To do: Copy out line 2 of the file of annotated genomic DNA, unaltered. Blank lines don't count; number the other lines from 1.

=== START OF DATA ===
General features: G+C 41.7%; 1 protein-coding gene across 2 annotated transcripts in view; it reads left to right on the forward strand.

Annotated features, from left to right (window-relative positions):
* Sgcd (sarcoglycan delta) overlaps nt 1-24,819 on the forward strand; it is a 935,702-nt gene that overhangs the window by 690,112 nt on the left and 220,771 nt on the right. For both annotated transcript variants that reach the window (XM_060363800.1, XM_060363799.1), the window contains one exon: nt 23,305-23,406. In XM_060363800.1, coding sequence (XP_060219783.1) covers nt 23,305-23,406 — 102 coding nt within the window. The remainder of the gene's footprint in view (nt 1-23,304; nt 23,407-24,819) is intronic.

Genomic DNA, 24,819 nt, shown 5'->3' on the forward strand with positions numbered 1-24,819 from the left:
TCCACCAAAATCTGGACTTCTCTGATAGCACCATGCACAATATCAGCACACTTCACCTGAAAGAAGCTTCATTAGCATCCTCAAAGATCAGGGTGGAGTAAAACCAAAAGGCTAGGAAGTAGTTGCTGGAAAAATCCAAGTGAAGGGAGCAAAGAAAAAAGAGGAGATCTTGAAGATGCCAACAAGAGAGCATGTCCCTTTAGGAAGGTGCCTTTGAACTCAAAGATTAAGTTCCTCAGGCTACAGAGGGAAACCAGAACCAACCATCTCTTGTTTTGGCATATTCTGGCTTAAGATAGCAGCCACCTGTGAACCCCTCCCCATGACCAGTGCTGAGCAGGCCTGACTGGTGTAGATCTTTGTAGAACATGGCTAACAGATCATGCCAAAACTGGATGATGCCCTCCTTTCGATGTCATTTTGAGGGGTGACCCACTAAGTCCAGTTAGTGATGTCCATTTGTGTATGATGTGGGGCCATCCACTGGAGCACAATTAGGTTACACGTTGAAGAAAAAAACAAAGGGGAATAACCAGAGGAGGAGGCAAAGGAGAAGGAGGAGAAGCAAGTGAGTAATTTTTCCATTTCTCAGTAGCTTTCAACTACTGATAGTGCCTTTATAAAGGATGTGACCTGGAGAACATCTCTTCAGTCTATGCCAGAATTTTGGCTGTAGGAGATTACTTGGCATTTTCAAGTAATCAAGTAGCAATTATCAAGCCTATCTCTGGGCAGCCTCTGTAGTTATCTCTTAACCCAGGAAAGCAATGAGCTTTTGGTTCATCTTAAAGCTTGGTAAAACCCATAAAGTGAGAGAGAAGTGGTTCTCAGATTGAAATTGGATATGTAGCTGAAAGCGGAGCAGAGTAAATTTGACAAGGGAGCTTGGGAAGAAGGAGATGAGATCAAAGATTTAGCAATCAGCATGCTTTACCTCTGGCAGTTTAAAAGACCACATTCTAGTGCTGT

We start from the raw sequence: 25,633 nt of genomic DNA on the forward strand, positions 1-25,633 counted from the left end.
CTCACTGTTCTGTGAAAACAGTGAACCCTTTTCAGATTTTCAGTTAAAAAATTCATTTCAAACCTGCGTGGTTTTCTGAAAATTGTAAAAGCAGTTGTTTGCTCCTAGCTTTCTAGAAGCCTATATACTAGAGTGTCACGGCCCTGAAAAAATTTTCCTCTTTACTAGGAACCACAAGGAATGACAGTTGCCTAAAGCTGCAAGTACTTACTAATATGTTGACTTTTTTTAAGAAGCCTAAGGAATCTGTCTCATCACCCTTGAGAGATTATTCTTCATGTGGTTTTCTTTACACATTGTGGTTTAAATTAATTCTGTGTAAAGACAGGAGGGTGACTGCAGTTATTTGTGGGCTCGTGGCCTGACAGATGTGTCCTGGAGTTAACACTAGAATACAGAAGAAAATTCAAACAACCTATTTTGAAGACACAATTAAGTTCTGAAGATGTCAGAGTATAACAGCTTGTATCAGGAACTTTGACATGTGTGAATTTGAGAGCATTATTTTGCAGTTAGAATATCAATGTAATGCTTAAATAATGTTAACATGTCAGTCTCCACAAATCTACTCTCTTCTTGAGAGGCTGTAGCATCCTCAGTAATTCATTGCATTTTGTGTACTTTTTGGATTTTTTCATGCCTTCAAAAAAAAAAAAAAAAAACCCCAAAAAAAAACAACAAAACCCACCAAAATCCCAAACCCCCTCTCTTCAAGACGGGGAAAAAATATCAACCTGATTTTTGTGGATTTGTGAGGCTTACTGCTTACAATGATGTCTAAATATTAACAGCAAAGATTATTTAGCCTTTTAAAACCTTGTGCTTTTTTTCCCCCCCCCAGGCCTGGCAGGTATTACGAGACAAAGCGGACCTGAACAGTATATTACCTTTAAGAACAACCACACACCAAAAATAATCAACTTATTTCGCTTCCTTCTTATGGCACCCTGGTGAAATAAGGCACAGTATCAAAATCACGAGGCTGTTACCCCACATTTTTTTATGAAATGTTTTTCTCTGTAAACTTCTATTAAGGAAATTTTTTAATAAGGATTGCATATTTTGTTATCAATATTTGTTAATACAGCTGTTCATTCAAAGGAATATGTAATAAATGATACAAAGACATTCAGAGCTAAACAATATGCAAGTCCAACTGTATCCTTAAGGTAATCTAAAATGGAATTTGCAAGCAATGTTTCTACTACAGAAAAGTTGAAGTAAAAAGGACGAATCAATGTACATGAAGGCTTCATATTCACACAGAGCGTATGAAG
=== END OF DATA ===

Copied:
Annotated features, from left to right (window-relative positions):